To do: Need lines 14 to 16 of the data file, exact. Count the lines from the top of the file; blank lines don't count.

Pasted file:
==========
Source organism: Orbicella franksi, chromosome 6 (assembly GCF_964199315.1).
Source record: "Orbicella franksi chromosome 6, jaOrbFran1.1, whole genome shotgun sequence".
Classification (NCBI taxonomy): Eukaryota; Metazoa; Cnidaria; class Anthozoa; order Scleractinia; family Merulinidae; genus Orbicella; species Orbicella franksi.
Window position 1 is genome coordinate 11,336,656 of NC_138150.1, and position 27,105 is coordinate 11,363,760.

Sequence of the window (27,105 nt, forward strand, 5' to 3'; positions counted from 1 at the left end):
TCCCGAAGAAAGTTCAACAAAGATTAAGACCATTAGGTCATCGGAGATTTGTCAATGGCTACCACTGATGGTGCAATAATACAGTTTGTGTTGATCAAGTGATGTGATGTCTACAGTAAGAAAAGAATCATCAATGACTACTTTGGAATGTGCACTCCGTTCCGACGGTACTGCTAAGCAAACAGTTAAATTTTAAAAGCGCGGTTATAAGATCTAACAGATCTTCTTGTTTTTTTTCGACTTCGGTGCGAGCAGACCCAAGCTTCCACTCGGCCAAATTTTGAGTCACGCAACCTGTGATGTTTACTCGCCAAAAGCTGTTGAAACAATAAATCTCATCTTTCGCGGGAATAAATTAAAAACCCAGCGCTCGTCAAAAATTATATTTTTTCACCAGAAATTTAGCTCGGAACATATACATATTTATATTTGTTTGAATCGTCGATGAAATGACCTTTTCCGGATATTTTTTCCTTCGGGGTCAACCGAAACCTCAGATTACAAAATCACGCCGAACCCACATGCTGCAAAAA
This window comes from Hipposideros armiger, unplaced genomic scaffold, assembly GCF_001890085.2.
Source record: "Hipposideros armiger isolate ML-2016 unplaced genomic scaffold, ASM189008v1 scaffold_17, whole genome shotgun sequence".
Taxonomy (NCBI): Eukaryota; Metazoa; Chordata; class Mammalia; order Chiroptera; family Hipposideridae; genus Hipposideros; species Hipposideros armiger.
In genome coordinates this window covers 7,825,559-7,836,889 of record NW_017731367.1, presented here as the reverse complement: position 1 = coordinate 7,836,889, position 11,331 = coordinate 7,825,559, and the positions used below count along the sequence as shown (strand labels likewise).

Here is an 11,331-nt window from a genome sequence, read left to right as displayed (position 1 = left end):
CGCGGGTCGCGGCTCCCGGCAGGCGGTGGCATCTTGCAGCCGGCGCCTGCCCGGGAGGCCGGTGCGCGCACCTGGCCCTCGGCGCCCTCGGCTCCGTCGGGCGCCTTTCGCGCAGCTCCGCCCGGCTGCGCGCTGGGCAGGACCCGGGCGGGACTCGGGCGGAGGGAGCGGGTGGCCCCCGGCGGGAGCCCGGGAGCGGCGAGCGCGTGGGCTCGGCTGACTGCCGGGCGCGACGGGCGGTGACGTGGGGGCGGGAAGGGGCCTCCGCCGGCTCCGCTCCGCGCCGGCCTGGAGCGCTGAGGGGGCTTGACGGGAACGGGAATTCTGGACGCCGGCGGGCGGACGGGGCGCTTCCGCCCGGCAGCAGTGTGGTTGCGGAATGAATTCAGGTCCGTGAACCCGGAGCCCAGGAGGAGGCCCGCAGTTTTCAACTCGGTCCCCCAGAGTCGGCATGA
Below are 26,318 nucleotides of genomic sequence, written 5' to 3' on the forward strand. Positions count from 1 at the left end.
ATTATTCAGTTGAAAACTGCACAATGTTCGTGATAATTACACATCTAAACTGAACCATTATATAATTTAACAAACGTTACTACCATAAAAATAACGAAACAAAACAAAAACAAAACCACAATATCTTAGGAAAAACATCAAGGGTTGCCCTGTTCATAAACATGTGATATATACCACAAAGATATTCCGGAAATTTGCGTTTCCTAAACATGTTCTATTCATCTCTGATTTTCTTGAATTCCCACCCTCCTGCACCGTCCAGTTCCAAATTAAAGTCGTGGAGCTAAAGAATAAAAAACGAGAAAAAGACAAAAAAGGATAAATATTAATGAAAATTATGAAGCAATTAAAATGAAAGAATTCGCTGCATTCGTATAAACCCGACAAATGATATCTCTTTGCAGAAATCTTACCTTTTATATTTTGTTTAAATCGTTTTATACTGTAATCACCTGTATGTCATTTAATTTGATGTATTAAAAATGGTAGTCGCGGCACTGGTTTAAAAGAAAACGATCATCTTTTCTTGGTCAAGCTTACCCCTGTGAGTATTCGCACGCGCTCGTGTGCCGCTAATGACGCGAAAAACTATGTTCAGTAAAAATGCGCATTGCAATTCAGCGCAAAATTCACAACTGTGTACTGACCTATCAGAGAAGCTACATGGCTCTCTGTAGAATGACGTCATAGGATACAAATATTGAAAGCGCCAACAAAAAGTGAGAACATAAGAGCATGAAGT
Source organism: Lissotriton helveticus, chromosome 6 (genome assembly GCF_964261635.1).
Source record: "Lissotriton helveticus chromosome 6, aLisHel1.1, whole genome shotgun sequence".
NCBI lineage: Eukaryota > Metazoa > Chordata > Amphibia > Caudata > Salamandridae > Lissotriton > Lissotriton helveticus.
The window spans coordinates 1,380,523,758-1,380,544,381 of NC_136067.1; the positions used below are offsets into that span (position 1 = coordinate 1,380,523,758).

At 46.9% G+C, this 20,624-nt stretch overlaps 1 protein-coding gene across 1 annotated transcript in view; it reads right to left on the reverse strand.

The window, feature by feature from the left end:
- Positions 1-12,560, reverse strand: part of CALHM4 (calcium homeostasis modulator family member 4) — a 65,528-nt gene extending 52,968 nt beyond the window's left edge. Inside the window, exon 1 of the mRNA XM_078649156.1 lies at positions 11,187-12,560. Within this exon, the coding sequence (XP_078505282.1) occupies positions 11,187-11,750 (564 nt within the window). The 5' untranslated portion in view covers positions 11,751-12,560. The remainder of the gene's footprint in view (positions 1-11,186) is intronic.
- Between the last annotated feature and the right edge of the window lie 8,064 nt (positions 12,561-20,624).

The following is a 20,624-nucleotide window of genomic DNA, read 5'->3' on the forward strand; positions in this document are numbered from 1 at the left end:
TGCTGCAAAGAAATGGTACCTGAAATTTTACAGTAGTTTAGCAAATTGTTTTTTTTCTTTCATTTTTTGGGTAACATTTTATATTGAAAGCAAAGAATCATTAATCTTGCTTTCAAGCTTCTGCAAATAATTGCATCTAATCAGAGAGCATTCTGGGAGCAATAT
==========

ATTATTCAGTTGAAAACTGCACAATGTTCGTGATAATTACACATCTAAACTGAACCATTATATAATTTAACAAACGTTACTACCATAAAAATAACGAAACAAAACAAAAACAAAACCACAATATCTTAGGAAAAACATCAAGGGTTGCCCTGTTCATAAACATGTGATATATACCACAAAGATATTCCGGAAATTTGCGTTTCCTAAACATGTTCTATTCATCTCTGATTTTCTTGAATTCCCACCCTCCTGCACCGTCCAGTTCCAAATTAAAGTCGTGGAGCTAAAGAATAAAAAACGAGAAAAAGACAAAAAAGGATAAATATTAATGAAAATTATGAAGCAATTAAAATGAAAGAATTCGCTGCATTCGTATAAACCCGACAAATGATATCTCTTTGCAGAAATCTTACCTTTTATATTTTGTTTAAATCGTTTTATACTGTAATCACCTGTATGTCATTTAATTTGATGTATTAAAAATGGTAGTCGCGGCACTGGTTTAAAAGAAAACGATCATCTTTTCTTGGTCAAGCTTACCCCTGTGAGTATTCGCACGCGCTCGTGTGCCGCTAATGACGCGAAAAACTATGTTCAGTAAAAATGCGCATTGCAATTCAGCGCAAAATTCACAACTGTGTACTGACCTATCAGAGAAGCTACATGGCTCTCTGTAGAATGACGTCATAGGATACAAATATTGAAAGCGCCAACAAAAAGTGAGAACATAAGAGCATGAAGT
Source organism: Lissotriton helveticus, chromosome 6 (genome assembly GCF_964261635.1).
Source record: "Lissotriton helveticus chromosome 6, aLisHel1.1, whole genome shotgun sequence".